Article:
No experienced, sensitive teacher needs a curriculum for pedagogical purposes. Apprenticeship, that most ancient of pedagogical institutions, requires no curriculum. The energy spent on organizing a curriculum is cost-effective only in those situations where other things threaten the pedagogical process. For the teacher, lack of experience, of sense of pace, or of overview of the material may require generating lesson plans of such complexity and scope that they merit being called a curriculum. The need to coordinate one's teaching among students -- normally the case, if one teaches classes -- and among classes generates the need for a curriculum. This curriculum is demanded by the social environment and is written as a recognition of the threat social demands pose to pedagogical encounter. A curriculum is best understood as a conflictual document, an embodiment of the reconciliation of interests that are found in situations where teaching takes place. How adequate a curriculum is perceived to be depends upon the perspective of the person assessing it.
A curriculum serves many purposes; the three most common are: political, administrative and, supposedly, pedagogical. By a "political purpose" I mean to indicate the use of a curriculum to lay claim to the resources of an institution in competition with other claimants. "This is what we do; this is why we need such-and-such funding." A department, or school, or school district without a curriculum is handicapped in its pursuit of institutional support.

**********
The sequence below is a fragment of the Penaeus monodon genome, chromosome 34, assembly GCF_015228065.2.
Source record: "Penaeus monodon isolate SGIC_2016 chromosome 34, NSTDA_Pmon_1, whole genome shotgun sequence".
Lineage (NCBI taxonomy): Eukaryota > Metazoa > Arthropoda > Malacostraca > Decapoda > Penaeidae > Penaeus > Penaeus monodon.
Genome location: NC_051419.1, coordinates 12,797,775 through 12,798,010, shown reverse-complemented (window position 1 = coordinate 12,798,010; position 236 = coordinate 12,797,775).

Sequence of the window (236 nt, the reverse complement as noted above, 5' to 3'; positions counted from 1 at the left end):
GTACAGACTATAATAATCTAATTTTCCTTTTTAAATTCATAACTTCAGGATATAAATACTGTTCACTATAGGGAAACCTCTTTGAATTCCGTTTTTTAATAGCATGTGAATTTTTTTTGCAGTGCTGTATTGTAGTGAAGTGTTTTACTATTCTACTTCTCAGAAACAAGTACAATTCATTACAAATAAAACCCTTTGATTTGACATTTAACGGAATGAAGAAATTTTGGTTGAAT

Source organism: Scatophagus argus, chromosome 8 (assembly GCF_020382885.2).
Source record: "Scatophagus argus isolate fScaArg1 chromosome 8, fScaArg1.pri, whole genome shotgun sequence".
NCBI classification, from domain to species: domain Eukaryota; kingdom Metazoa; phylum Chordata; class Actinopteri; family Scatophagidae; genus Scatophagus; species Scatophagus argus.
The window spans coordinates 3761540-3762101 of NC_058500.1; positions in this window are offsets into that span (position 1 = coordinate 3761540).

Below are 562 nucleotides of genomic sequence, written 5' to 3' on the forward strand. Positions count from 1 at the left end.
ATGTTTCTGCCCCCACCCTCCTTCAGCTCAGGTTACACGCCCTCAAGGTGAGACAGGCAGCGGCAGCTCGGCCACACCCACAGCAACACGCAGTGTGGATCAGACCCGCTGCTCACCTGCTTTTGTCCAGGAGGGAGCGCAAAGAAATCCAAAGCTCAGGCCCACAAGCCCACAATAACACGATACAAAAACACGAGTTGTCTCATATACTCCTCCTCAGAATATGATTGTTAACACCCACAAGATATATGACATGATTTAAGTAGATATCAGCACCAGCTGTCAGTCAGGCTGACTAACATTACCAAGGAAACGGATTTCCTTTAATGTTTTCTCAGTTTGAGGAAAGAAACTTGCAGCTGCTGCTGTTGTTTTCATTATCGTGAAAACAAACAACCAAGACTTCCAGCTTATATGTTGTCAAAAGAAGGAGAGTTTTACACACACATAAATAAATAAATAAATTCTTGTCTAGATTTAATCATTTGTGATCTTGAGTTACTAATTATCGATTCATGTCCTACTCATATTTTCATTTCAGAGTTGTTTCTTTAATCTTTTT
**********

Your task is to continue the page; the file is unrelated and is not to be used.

Administrative purposes tend to coincide with developmental considerations: the curriculum identifies scope and sequence so that staff, materials and space can be organized through time. Leveling not infrequently reflects some theory of learning development.
Finally, pedagogical aspects are addressed -- so far as coordination with other classes and teachers is concerned -- to the extent a curriculum identifies "units of study", be they structural, notional-functional, or whatever. The curriculum is thus, basically, an administrative aid for the teacher, rather than a pedagogical one.
Any teacher who has ever felt rushed to finish a unit to meet time or testing requirements knows that pedagogical considerations alone do not determine the curriculum. Curricula do not -- as a matter of course -- meet the needs of those individuals who are one's students. Inexperienced teachers look to the curriculum as a cookbook. But the rhythm of classroom interaction cannot be anticipated in a document never intended to anticipate that rhythm. A curriculum is a compromise of teacherly, administrative and public interests. An "ideal" curriculum which would answer all these interests simultaneously is not likely to be written in this Universe.
A curriculum sufficient to inform the laity of one's educational intents may be too vague for administrative purposes; scope and sequence organization is introduced to address the need for coordination. A curriculum adequate for administrative purposes may still be perceived to be inadequate for teaching purposes, e.g. pacing, coordinating classroom activities with texts, etc. What is an adequate curriculum? It all depends what you're going to use it for.